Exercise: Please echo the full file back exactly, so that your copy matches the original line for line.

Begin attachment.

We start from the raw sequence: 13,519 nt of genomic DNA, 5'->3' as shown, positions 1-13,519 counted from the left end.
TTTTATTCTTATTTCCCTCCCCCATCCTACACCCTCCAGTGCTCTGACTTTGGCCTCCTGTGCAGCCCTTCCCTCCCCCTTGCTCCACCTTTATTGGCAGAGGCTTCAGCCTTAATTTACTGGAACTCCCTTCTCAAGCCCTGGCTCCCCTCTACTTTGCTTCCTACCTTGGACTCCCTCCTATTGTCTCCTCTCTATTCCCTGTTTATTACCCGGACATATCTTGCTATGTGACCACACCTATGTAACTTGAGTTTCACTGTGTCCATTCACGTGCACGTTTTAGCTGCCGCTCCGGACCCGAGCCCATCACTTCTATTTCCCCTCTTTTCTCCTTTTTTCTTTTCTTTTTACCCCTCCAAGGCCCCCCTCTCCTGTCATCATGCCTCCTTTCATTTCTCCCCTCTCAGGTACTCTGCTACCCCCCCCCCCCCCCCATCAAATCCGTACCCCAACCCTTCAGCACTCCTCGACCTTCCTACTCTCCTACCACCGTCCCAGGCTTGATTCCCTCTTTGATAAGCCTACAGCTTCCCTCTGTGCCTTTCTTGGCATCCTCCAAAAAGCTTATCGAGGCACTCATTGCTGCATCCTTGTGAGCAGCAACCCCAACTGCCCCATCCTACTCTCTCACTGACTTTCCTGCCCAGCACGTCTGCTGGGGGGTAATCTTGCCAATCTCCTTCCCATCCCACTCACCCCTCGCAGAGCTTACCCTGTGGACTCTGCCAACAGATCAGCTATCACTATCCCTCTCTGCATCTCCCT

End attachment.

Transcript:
We start from the raw sequence: 13,519 nt of genomic DNA, 5'->3' as shown, positions 1-13,519 counted from the left end.
TTTTATTCTTATTTCCCTCCCCCATCCTACACCCTCCAGTGCTCTGACTTTGGCCTCCTGTGCAGCCCTTCCCTCCCCCTTGCTCCACCTTTATTGGCAGAGGCTTCAGCCTTAATTTACTGGAACTCCCTTCTCAAGCCCTGGCTCCCCTCTACTTTGCTTCCTACCTTGGACTCCCTCCTATTGTCTCCTCTCTATTCCCTGTTTATTACCCGGACATATCTTGCTATGTGACCACACCTATGTAACTTGAGTTTCACTGTGTCCATTCACGTGCACGTTTTAGCTGCCGCTCCGGACCCGAGCCCATCACTTCTATTTCCCCTCTTTTCTCCTTTTTTCTTTTCTTTTTACCCCTCCAAGGCCCCCCTCTCCTGTCATCATGCCTCCTTTCATTTCTCCCCTCTCAGGTACTCTGCTACCCCCCCCCCCCCCCCATCAAATCCGTACCCCAACCCTTCAGCACTCCTCGACCTTCCTACTCTCCTACCACCGTCCCAGGCTTGATTCCCTCTTTGATAAGCCTACAGCTTCCCTCTGTGCCTTTCTTGGCATCCTCCAAAAAGCTTATCGAGGCACTCATTGCTGCATCCTTGTGAGCAGCAACCCCAACTGCCCCATCCTACTCTCTCACTGACTTTCCTGCCCAGCACGTCTGCTGGGGGGTAATCTTGCCAATCTCCTTCCCATCCCACTCACCCCTCGCAGAGCTTACCCTGTGGACTCTGCCAACAGATCAGCTATCACTATCCCTCTCTGCATCTCCCT